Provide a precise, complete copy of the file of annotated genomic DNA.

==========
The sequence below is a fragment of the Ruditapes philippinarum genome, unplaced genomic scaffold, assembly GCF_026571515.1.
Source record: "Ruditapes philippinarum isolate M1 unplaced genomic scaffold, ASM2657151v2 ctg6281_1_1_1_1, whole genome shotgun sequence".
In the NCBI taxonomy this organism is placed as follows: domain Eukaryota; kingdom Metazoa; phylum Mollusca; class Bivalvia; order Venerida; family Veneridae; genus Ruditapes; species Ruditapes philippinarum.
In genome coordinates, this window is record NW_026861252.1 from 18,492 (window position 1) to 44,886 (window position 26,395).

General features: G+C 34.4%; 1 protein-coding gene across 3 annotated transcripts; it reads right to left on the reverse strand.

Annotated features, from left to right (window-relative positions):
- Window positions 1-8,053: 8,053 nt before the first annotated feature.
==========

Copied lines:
The sequence below is a fragment of the Ruditapes philippinarum genome, unplaced genomic scaffold, assembly GCF_026571515.1.
Source record: "Ruditapes philippinarum isolate M1 unplaced genomic scaffold, ASM2657151v2 ctg6281_1_1_1_1, whole genome shotgun sequence".
In the NCBI taxonomy this organism is placed as follows: domain Eukaryota; kingdom Metazoa; phylum Mollusca; class Bivalvia; order Venerida; family Veneridae; genus Ruditapes; species Ruditapes philippinarum.
In genome coordinates, this window is record NW_026861252.1 from 18,492 (window position 1) to 44,886 (window position 26,395).

General features: G+C 34.4%; 1 protein-coding gene across 3 annotated transcripts; it reads right to left on the reverse strand.

Annotated features, from left to right (window-relative positions):
- Window positions 1-8,053: 8,053 nt before the first annotated feature.